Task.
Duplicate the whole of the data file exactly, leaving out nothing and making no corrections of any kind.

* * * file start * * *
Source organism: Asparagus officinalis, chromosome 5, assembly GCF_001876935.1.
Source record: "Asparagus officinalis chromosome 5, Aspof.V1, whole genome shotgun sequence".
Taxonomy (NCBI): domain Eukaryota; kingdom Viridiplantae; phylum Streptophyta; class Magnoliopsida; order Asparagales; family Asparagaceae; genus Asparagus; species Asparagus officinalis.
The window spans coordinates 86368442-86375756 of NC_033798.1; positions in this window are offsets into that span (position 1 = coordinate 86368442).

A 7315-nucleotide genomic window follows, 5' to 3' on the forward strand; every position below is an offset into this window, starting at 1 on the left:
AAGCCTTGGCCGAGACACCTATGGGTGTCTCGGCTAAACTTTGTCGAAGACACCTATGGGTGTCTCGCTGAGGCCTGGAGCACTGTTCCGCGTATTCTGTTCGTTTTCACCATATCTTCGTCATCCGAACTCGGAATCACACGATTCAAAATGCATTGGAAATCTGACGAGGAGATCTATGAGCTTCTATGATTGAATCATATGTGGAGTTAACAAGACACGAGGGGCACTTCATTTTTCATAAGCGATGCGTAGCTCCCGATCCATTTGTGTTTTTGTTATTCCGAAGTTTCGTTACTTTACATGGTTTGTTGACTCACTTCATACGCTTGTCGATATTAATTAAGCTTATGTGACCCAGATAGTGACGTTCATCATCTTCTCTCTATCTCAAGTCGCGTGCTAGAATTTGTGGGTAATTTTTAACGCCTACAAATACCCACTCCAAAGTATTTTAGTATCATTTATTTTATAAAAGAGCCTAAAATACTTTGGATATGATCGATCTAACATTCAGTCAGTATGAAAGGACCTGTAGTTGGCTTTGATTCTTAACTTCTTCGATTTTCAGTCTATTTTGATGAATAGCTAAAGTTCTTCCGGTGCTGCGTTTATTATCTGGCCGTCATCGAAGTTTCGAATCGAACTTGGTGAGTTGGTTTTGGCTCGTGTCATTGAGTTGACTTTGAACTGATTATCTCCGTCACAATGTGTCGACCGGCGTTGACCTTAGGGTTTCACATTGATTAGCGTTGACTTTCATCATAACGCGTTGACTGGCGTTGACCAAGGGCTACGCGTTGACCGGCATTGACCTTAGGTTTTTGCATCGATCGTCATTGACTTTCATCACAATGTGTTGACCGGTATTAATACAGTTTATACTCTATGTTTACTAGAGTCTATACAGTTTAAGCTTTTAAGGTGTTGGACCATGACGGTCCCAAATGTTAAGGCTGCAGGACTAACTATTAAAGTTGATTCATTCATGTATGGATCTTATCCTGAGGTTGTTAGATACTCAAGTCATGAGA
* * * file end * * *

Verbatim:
Source organism: Asparagus officinalis, chromosome 5, assembly GCF_001876935.1.
Source record: "Asparagus officinalis chromosome 5, Aspof.V1, whole genome shotgun sequence".
Taxonomy (NCBI): domain Eukaryota; kingdom Viridiplantae; phylum Streptophyta; class Magnoliopsida; order Asparagales; family Asparagaceae; genus Asparagus; species Asparagus officinalis.
The window spans coordinates 86368442-86375756 of NC_033798.1; positions in this window are offsets into that span (position 1 = coordinate 86368442).

A 7315-nucleotide genomic window follows, 5' to 3' on the forward strand; every position below is an offset into this window, starting at 1 on the left:
AAGCCTTGGCCGAGACACCTATGGGTGTCTCGGCTAAACTTTGTCGAAGACACCTATGGGTGTCTCGCTGAGGCCTGGAGCACTGTTCCGCGTATTCTGTTCGTTTTCACCATATCTTCGTCATCCGAACTCGGAATCACACGATTCAAAATGCATTGGAAATCTGACGAGGAGATCTATGAGCTTCTATGATTGAATCATATGTGGAGTTAACAAGACACGAGGGGCACTTCATTTTTCATAAGCGATGCGTAGCTCCCGATCCATTTGTGTTTTTGTTATTCCGAAGTTTCGTTACTTTACATGGTTTGTTGACTCACTTCATACGCTTGTCGATATTAATTAAGCTTATGTGACCCAGATAGTGACGTTCATCATCTTCTCTCTATCTCAAGTCGCGTGCTAGAATTTGTGGGTAATTTTTAACGCCTACAAATACCCACTCCAAAGTATTTTAGTATCATTTATTTTATAAAAGAGCCTAAAATACTTTGGATATGATCGATCTAACATTCAGTCAGTATGAAAGGACCTGTAGTTGGCTTTGATTCTTAACTTCTTCGATTTTCAGTCTATTTTGATGAATAGCTAAAGTTCTTCCGGTGCTGCGTTTATTATCTGGCCGTCATCGAAGTTTCGAATCGAACTTGGTGAGTTGGTTTTGGCTCGTGTCATTGAGTTGACTTTGAACTGATTATCTCCGTCACAATGTGTCGACCGGCGTTGACCTTAGGGTTTCACATTGATTAGCGTTGACTTTCATCATAACGCGTTGACTGGCGTTGACCAAGGGCTACGCGTTGACCGGCATTGACCTTAGGTTTTTGCATCGATCGTCATTGACTTTCATCACAATGTGTTGACCGGTATTAATACAGTTTATACTCTATGTTTACTAGAGTCTATACAGTTTAAGCTTTTAAGGTGTTGGACCATGACGGTCCCAAATGTTAAGGCTGCAGGACTAACTATTAAAGTTGATTCATTCATGTATGGATCTTATCCTGAGGTTGTTAGATACTCAAGTCATGAGA